Assets continue to flood in and value is still very much alive, says Lyxor ETF's April ETF report
Lyxor ETF’s Money Monitor for April 2021 reveals that despite solid asset accumulation in April across equity funds and ETFs, concerns over reflationary pressures and higher government bond yields weighed further on the market momentum.
The firm found that ETFs have gathered EUR15.8 billion through April 2021, close to March’s record, with Fixed Income and Equity ETFs accumulating EUR5.0 billion and EUR10.0 billion respectively.
ESG ETFs continued their strong trend and gathered EUR5.6 billion, Lyxor ETFs says, with cumulated flow year to date standing at EUR34.1 billion more than half of the total ETF asset gathering (EUR66.0 billion).
Smart Beta ETFs gathered EUR1.5billion. Investors’ preference for Value is still very much alive, the firm says.
In terms of Fixed Income funds and ETFs, they gathered a combined EUR30.3 billion in net new assets with EUR25.3 billion into open-end funds and EUR5.0 billion into ETFs.
Equity ETFs and open-ended funds enjoyed EUR38.8 billion of net new assets, with EUR28.8 billion into funds and EUR10.0 billion into ETFs.
Vincent Denoiseux (pictured), Head of ETF Research and Solutions at Lyxor ETF, also commented on Thematic Funds and ETFs in this report, saying that they are an incredibly diverse and heterogenous asset segment, that aims addressing secular trends such as the shift in global economic power. Denoiseux writes that the economic dominance from the Western world is waning while China and other ‘developing’ economies are shifting from production-led to consumption-led economic models; developing countries are also increasingly exporting capital and innovation.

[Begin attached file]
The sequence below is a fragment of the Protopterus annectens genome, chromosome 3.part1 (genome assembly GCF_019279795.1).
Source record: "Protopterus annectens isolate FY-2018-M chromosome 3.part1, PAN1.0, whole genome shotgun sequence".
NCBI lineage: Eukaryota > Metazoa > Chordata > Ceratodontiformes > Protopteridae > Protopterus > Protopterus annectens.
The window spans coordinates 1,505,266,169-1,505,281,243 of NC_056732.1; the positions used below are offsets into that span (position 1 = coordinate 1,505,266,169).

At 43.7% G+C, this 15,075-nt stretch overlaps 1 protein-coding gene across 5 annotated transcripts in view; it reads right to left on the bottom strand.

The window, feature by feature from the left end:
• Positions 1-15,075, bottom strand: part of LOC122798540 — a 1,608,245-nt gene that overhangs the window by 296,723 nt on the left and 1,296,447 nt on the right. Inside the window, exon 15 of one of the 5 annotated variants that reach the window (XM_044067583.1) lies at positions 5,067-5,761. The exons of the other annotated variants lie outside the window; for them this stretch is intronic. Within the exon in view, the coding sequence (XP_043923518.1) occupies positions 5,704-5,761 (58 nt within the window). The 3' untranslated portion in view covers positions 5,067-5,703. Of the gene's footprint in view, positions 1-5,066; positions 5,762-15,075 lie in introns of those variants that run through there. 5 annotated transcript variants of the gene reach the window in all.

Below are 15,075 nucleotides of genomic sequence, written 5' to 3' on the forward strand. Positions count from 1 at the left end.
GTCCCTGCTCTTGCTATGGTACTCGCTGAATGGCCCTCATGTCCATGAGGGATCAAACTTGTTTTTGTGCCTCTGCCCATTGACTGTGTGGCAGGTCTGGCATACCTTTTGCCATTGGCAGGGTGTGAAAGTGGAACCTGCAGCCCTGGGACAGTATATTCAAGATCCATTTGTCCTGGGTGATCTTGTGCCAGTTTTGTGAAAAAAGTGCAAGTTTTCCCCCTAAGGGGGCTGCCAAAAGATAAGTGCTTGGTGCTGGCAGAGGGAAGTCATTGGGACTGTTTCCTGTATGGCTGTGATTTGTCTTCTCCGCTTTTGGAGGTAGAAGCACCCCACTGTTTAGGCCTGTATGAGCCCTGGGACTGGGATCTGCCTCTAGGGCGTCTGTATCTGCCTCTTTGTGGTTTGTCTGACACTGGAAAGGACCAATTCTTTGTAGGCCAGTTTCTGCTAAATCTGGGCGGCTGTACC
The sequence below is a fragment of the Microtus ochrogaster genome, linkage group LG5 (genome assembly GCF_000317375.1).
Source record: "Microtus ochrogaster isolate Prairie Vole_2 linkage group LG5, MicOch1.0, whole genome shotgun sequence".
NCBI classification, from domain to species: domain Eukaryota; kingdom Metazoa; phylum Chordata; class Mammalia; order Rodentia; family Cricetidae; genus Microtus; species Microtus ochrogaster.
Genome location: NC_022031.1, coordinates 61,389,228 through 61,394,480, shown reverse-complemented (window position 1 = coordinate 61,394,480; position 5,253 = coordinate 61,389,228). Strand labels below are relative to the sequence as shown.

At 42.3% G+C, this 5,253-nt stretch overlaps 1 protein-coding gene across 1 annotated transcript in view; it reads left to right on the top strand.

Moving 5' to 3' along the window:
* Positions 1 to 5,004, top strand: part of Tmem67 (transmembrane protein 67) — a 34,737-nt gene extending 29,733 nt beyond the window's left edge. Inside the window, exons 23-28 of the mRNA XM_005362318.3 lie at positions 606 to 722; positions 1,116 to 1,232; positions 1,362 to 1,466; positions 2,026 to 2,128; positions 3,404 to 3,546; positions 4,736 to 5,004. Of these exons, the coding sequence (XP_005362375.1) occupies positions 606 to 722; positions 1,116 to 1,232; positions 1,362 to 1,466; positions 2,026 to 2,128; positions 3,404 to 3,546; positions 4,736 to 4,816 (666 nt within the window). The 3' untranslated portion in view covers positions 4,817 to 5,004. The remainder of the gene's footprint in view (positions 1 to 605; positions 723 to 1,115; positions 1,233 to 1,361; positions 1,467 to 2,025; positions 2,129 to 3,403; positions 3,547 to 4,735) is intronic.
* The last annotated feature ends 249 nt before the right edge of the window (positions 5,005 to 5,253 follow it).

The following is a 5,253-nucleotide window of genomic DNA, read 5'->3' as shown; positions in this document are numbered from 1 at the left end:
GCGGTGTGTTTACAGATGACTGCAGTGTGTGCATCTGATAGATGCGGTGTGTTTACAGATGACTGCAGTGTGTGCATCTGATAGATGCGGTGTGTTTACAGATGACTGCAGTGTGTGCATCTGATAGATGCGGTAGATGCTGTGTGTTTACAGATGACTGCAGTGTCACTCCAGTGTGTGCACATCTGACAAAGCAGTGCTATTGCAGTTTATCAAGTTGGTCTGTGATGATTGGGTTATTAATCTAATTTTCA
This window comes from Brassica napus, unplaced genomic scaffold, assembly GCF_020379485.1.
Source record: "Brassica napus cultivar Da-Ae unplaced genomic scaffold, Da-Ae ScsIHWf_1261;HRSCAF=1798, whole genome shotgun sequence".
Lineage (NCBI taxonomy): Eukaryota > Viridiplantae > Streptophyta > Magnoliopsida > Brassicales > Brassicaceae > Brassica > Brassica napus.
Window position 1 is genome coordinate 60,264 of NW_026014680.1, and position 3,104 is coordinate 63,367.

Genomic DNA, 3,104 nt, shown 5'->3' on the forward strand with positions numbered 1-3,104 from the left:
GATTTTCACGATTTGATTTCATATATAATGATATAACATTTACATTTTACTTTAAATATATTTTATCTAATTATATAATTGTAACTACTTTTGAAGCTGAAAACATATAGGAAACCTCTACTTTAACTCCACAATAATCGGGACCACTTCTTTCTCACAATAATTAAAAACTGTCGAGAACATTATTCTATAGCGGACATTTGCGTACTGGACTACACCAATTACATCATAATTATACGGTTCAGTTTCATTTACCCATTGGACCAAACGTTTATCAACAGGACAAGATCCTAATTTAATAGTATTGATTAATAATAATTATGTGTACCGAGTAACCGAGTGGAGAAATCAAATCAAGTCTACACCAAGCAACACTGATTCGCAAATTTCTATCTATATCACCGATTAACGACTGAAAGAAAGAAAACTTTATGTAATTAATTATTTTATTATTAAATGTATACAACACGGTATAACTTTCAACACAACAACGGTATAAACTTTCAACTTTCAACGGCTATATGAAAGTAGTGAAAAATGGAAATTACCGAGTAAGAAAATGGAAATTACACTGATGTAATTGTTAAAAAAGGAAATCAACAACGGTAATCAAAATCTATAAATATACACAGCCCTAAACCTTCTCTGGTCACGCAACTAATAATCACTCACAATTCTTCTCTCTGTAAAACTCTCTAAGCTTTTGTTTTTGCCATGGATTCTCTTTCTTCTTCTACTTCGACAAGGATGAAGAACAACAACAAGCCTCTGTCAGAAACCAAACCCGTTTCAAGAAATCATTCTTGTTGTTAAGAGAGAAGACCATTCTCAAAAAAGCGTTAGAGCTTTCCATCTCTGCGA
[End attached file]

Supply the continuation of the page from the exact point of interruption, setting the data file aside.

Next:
In terms of demographic and social change, Denoiseux writes that countries have different demographic trajectories; some populations are ageing rapidly if not shrinking, he says. This can limit workforce and add strains to healthcare systems. Some economies are still young and growing, creating larger labour and consumer markets.
Another theme behind thematic ETFs is the rapid urbanisation across the world. “In the 1950s, 30 per cent of the world lived in cities. Today, the figure is 55 per cent, and is expected to reach 68 per cent by 2050. Such expansion requires massive investment in smart infrastructure, he notes.
Technological breakthroughs, such as AI, automation, sensors and other frontiers of R&D are boosting productivity, Denoiseux says and new industries emerge, and old ones are reshaped; mobile technology, cloud computing,
data analytics, the internet, and machine learning will keep transforming our world, he says.
Climate change and resource scarcity will have its effect also, he says. “Global warming, extreme weather and rising sea levels put traditional methods of farming and fishing under pressure; resource scarcity is a critical issue, particularly clean water and energy; the need for sustainable solutions matters now more than ever.”
“These ‘megatrends’ cannot be qualified as investment themes per se as these concepts are neither direct nor linear,” he says. “It is our conviction that each investment solution offered on the market should tackle three key considerations: Conviction (high exposure to the theme); Diversification (to mitigate single stock risk) and Liquidity (some stocks related to these themes are small caps).
“Thematic products on offer certainly vary from one to another. However, the trend is real and clear: investors are very keen to capture the expected long-term growth from these megatrends,” Denoiseux concludes.